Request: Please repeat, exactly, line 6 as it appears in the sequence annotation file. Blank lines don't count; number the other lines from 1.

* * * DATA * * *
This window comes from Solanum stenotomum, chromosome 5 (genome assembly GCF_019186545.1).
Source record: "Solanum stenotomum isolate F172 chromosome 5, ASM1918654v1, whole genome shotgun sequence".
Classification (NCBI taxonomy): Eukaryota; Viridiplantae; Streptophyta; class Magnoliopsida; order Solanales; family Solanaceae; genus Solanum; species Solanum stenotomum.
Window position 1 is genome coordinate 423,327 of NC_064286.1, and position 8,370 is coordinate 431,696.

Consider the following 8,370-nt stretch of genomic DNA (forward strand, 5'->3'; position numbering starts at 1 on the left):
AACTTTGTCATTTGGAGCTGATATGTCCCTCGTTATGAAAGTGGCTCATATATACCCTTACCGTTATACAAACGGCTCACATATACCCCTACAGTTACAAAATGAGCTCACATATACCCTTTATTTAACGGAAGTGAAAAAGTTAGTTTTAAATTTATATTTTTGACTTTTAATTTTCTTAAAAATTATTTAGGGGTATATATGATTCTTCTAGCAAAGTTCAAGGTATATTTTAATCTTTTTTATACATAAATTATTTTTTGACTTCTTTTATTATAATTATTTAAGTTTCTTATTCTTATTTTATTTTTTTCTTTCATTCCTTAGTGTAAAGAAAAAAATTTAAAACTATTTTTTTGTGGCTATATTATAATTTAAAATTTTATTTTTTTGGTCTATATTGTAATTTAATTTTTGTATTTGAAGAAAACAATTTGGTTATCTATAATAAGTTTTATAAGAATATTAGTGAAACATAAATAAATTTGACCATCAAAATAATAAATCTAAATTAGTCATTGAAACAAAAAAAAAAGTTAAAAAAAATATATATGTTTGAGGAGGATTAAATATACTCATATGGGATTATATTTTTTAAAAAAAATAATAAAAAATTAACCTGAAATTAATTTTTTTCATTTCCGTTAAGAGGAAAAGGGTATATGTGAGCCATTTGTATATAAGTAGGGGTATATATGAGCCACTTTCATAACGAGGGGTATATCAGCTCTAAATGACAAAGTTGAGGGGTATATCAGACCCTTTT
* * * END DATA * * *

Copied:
AACTTTGTCATTTGGAGCTGATATGTCCCTCGTTATGAAAGTGGCTCATATATACCCTTACCGTTATACAAACGGCTCACATATACCCCTACAGTTACAAAATGAGCTCACATATACCCTTTATTTAACGGAAGTGAAAAAGTTAGTTTTAAATTTATATTTTTGACTTTTAATTTTCTTAAAAATTATTTAGGGGTATATATGATTCTTCTAGCAAAGTTCAAGGTATATTTTAATCTTTTTTATACATAAATTATTTTTTGACTTCTTTTATTATAATTATTTAAGTTTCTTATTCTTATTTTATTTTTTTCTTTCATTCCTTAGTGTAAAGAAAAAAATTTAAAACTATTTTTTTGTGGCTATATTATAATTTAAAATTTTATTTTTTTGGTCTATATTGTAATTTAATTTTTGTATTTGAAGAAAACAATTTGGTTATCTATAATAAGTTTTATAAGAATATTAGTGAAACATAAATAAATTTGACCATCAAAATAATAAATCTAAATTAGTCATTGAAACAAAAAAAAAAGTTAAAAAAAATATATATGTTTGAGGAGGATTAAATATACTCATATGGGATTATATTTTTTAAAAAAAATAATAAAAAATTAACCTGAAATTAATTTTTTTCATTTCCGTTAAGAGGAAAAGGGTATATGTGAGCCATTTGTATATAAGTAGGGGTATATATGAGCCACTTTCATAACGAGGGGTATATCAGCTCTAAATGACAAAGTTGAGGGGTATATCAGACCCTTTT